Steve Jobs and "KISS"
Many of you have heard me rail about my little grandson’s predilection for fiddling with my ham radio equipment, so let me pick on someone else in the family now! My mom called the other day…seems that Comcast had re-wired the TV cable system in her condo once again. (They can’t seem to agree on a method, so one tech comes in and undoes what the other had done.) Well, her TV still didn’t work! So what to do? Call in her ham radio trained son to stop by. I have seen this problem before – too many stupid remote control devices! She’s got one for the VCR, and one for the TV and one from Comcast and they all don’t play nice together. Sure, Comcast’s device allows you to control most of your equipment…but it means you have to have your TV set to the proper channel first. Took me about three minutes to solve her problem, but it really got me wondering what the future will be like when I am 82 years old. What crazy array of cobbled technology will I have to face and what friendly person will come in and show me how to turn my TV set on? The more complex things get, the most complex things get!
Which brings me to one of the books I have been reading lately. Steve Jobs’ biography. This book has been fascinating. First, it is amazing that he earned nearly $250 million by the time he was 25 years old! That’s enough right there to give you pause. I never really paid that much attention to the inner workings of Apple or Microsoft so it has been interesting to see how closely Bill Gates and Steve Jobs worked together on many things. What struck me most interesting though, is how much a role ham radio played in his life in the early days. Steve was not a ham, but he made friends with many people who were hams, and who had parts that he could borrow or purchase to build some of their early devices. Electronics, computers in the early 70’s was a very exciting time – it was the intersection of a new emerging field of computing with the ever evolving field of electronics. Steve and his buddy Wozniak were tinkerers. They enjoyed combining things in different ways that became the foundation for the company they would eventually start. The brilliance of Steve Jobs, perhaps wasn’t his engineering skills but his ability to see through the clutter to find a way to make technology simple. To make it work for the common man.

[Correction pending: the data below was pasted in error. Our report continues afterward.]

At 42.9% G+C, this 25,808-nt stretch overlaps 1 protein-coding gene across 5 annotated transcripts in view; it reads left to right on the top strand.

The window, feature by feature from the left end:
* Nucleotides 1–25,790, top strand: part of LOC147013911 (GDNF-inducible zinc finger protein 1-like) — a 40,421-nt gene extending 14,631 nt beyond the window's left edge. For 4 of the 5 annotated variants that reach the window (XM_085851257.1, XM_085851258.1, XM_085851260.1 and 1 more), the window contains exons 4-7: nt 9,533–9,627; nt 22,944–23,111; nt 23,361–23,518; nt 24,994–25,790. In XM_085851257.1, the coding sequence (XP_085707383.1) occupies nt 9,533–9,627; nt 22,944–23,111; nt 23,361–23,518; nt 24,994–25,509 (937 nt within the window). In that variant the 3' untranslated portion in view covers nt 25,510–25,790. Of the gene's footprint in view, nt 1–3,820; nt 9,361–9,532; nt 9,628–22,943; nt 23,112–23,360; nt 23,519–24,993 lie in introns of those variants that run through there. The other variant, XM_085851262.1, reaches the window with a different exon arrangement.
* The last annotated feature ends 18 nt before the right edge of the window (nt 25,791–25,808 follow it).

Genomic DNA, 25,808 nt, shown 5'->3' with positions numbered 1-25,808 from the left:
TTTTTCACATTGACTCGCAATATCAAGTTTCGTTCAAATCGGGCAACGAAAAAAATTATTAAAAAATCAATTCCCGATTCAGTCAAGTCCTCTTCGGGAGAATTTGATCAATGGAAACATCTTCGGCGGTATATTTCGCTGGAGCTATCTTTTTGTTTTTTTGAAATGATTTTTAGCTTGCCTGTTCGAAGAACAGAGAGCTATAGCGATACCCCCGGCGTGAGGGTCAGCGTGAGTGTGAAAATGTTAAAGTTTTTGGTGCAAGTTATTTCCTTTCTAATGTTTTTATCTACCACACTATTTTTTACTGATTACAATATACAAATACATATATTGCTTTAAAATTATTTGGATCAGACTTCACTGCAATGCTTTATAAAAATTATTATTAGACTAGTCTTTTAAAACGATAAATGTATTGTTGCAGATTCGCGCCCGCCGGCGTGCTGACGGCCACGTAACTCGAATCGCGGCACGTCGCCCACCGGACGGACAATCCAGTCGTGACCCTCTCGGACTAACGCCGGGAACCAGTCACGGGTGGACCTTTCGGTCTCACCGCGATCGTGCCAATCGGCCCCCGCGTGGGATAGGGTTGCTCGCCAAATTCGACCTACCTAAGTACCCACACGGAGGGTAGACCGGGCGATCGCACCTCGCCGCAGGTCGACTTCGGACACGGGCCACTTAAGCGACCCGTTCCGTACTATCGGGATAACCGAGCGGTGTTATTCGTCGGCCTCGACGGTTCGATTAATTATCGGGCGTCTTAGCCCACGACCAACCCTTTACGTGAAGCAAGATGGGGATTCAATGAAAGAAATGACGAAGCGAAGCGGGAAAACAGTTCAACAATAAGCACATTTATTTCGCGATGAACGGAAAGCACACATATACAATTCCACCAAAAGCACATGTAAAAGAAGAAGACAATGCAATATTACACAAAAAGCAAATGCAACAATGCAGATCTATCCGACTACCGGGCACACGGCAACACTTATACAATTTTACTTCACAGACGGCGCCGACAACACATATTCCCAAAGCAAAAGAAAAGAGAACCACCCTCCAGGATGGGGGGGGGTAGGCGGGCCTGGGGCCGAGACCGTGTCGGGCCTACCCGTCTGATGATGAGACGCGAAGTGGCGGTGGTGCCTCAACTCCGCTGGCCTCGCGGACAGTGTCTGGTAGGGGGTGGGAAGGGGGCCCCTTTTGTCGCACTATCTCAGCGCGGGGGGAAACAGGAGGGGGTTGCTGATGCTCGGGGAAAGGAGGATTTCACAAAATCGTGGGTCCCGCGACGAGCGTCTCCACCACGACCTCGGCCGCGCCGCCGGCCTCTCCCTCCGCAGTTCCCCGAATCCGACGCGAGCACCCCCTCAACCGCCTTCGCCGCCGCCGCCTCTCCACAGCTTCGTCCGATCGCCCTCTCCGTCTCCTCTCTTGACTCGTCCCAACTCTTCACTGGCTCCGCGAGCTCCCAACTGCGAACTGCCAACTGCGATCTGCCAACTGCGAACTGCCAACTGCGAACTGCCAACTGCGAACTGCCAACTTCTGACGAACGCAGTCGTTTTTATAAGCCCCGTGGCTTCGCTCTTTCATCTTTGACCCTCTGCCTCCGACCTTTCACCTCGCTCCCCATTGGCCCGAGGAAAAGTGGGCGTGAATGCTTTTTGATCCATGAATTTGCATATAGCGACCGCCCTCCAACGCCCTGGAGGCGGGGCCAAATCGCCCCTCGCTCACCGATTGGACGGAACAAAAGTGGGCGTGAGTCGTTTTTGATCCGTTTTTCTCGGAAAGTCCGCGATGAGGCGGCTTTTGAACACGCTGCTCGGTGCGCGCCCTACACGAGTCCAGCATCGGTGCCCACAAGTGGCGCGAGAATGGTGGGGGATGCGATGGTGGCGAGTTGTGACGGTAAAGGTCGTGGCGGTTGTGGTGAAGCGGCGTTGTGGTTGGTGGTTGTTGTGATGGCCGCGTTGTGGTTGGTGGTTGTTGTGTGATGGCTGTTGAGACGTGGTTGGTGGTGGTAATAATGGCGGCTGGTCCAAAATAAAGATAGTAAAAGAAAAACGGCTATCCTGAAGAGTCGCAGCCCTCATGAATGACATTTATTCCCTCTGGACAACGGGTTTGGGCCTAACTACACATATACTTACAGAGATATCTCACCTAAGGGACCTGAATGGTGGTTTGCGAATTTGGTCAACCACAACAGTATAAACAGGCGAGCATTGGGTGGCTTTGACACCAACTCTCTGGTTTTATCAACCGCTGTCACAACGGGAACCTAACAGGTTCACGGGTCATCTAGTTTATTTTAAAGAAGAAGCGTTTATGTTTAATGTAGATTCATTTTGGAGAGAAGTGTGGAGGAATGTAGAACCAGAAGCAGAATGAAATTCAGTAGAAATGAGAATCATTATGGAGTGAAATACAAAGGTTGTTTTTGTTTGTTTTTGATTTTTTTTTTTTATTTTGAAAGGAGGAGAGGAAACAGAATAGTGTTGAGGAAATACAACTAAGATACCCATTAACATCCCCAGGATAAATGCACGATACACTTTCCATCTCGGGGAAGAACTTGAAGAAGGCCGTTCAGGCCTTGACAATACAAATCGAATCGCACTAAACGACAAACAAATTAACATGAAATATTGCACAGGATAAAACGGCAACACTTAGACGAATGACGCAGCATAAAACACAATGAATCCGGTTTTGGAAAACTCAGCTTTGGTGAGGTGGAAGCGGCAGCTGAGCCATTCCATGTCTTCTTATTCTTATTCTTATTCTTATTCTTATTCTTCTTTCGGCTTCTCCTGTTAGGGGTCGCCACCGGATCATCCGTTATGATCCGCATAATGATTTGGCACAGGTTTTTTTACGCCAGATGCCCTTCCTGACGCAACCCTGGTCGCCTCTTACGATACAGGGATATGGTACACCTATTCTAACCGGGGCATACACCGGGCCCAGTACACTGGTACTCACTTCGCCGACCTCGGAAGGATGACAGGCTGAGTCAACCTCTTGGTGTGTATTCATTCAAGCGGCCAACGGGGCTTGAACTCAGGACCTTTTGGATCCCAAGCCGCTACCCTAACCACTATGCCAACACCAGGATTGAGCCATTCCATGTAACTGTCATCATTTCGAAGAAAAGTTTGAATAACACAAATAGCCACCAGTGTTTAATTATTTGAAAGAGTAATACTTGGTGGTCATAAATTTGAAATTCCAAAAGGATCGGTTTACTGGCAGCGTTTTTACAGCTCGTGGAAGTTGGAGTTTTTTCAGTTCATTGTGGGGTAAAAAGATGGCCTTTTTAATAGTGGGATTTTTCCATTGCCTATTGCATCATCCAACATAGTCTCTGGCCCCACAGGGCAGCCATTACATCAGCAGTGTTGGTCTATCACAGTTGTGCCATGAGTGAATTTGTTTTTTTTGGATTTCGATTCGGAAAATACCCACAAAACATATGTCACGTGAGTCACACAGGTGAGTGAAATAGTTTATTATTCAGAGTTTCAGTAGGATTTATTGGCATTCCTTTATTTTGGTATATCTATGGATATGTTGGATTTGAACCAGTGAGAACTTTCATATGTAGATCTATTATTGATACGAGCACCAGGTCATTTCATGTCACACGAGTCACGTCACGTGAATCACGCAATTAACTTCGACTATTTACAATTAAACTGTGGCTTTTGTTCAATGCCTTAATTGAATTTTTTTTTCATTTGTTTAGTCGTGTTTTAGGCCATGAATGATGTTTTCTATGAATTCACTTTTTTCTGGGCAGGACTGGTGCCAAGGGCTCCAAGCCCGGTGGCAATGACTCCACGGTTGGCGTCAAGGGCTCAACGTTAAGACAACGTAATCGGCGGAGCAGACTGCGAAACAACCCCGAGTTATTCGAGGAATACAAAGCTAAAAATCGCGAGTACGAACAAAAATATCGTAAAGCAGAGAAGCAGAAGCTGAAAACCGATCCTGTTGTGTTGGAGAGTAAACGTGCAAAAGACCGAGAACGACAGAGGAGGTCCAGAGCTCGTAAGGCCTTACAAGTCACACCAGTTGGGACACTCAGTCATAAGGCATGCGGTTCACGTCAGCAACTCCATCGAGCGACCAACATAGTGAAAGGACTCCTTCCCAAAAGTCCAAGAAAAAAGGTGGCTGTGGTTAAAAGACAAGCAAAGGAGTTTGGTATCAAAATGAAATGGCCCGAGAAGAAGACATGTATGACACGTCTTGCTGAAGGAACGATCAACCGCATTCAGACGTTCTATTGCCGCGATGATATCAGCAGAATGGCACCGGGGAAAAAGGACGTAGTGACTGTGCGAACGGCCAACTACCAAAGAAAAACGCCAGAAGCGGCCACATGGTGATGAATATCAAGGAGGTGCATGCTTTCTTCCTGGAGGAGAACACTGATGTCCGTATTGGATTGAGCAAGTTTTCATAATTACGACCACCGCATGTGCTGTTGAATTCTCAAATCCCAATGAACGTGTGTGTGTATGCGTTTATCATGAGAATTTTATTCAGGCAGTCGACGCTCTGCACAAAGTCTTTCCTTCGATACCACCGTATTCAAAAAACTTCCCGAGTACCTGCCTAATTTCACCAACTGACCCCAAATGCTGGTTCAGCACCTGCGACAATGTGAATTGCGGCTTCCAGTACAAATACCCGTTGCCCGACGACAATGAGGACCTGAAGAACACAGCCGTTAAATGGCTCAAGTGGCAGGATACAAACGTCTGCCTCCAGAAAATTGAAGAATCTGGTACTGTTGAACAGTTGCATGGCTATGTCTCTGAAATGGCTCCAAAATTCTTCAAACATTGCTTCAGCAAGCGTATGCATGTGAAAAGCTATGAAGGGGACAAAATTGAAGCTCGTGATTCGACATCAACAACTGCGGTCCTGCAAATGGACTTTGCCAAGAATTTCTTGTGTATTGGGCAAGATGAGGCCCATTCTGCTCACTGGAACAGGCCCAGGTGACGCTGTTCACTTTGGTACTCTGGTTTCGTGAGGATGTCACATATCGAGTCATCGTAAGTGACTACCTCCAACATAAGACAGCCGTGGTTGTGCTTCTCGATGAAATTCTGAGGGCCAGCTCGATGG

Steve left us all too soon. I wish Steve were still around to help us improve the TV controller mess…well, actually, we have put ourselves in the middle of bunch of really big technological messes. Phones are too complex – and hardly even work like phones any more, in fact, they are more like cameras than phones. Sometimes it is good to step outside the box and look around to see if there is a better way to get things done. Schools don’t teach that skill directly…but some people have a knack for seeing the world in a different light. I think it is interesting that Steve Jobs never finished college…but took many courses that appear really off the wall - art, eastern philosophy, typography – all of which played a huge role in helping define the products that Apple would one day make. So before you coach your kids or grand kids about taking “practical” courses in college – think about Steve Jobs. Take a bite out of that apple!
Meanwhile, the bands are heating up – 10, 15, 20 meters are all humming again. Time to put the soldering iron down and hit the mic button or the CW key! See you on the bands.